- The Washington Times - Friday, August 27, 2004


LOS ANGELES — In the latest episode in the Episcopal Church’s debate over homosexuality, an international dispute between bishops has broken out over two breakaway parishes in California.

In a strongly worded letter read to all congregations in the Los Angeles Diocese, Bishop J. Jon Bruno ordered priests at the conservative breakaway parishes to cease all ministry and said they could be permanently deposed from ordained ministry.

The priests serve at St. James Church in Newport Beach and All Saints Church in Long Beach, which quit the Episcopal Church and joined Uganda’s Anglican Church, largely over the homosexuality issue.

This week Archbishop Henry Luke Orombi, head of Uganda’s 8 million-member church, said he was defending U.S. Episcopalians who uphold “biblical orthodoxy.” Archbishop Orombi said his church would “condemn” and refuse to recognize any action Bishop Bruno takes against the California clergy because “he has no jurisdiction over them.”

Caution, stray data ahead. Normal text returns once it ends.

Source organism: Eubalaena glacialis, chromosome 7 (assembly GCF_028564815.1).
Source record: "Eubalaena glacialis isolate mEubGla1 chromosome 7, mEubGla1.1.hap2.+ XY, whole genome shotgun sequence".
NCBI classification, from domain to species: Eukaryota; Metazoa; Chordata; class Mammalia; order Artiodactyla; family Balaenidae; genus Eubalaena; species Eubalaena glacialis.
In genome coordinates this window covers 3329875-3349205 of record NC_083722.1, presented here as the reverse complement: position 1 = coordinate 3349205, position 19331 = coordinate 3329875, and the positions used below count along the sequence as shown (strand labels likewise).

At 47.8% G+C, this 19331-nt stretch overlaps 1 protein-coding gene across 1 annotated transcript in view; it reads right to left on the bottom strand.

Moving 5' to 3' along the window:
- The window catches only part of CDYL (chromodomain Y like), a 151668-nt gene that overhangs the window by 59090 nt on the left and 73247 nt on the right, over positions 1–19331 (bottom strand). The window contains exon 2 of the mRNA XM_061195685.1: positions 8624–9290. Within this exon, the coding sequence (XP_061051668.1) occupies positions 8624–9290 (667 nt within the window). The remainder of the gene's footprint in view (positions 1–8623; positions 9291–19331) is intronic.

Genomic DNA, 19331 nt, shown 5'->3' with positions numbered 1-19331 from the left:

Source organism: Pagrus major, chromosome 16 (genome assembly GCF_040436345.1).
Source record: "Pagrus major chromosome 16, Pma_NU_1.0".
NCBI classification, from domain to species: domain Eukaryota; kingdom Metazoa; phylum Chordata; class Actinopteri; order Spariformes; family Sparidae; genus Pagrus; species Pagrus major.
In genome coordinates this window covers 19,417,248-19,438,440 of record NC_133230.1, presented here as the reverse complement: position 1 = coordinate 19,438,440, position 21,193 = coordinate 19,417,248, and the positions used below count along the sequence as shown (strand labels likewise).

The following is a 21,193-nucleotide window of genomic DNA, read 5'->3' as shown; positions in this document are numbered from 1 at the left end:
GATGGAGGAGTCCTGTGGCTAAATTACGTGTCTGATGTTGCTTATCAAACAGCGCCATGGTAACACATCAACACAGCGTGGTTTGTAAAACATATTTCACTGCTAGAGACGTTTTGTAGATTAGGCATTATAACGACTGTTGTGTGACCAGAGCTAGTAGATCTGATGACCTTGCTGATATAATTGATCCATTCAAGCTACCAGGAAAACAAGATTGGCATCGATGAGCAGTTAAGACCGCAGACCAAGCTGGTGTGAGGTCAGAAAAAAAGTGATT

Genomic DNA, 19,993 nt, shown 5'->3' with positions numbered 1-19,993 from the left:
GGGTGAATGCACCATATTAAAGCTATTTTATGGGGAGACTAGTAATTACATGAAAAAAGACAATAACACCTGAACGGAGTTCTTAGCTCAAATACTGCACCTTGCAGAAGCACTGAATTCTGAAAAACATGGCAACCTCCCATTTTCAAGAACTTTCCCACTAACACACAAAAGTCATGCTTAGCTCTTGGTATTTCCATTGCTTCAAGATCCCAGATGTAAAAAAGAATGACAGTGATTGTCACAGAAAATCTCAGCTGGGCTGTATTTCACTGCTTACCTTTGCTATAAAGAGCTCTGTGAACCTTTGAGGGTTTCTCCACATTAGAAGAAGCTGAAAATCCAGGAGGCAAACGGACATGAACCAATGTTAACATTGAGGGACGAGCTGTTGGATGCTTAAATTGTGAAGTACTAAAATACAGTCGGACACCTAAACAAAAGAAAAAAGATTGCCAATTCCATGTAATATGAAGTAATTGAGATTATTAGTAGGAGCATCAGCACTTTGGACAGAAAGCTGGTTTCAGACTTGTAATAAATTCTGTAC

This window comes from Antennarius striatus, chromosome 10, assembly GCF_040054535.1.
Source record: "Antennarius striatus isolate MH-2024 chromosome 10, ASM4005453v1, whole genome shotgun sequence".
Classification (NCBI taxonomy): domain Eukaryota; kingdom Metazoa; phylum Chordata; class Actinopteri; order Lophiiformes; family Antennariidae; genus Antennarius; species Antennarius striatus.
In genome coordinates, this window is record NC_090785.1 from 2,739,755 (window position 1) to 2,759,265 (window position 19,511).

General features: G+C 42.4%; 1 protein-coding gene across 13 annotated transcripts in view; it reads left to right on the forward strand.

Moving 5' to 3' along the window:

Bishop Bruno said he has a duty “to protect and preserve the properties of these congregations as part of the diocese,” implying future legal action.

Leaders of the two congregations, which together have 1,647 communicant members, said decades of drift from conservatism culminated in the denomination’s acceptance of homosexual clergy, including consecration of a bishop living with his male partner. In May, Bishop Bruno led a widely publicized church blessing ceremony for a same-sex couple.

Bishop Bruno’s letter said it was “unfair and false” to accuse the denomination and diocese of forsaking orthodoxy.

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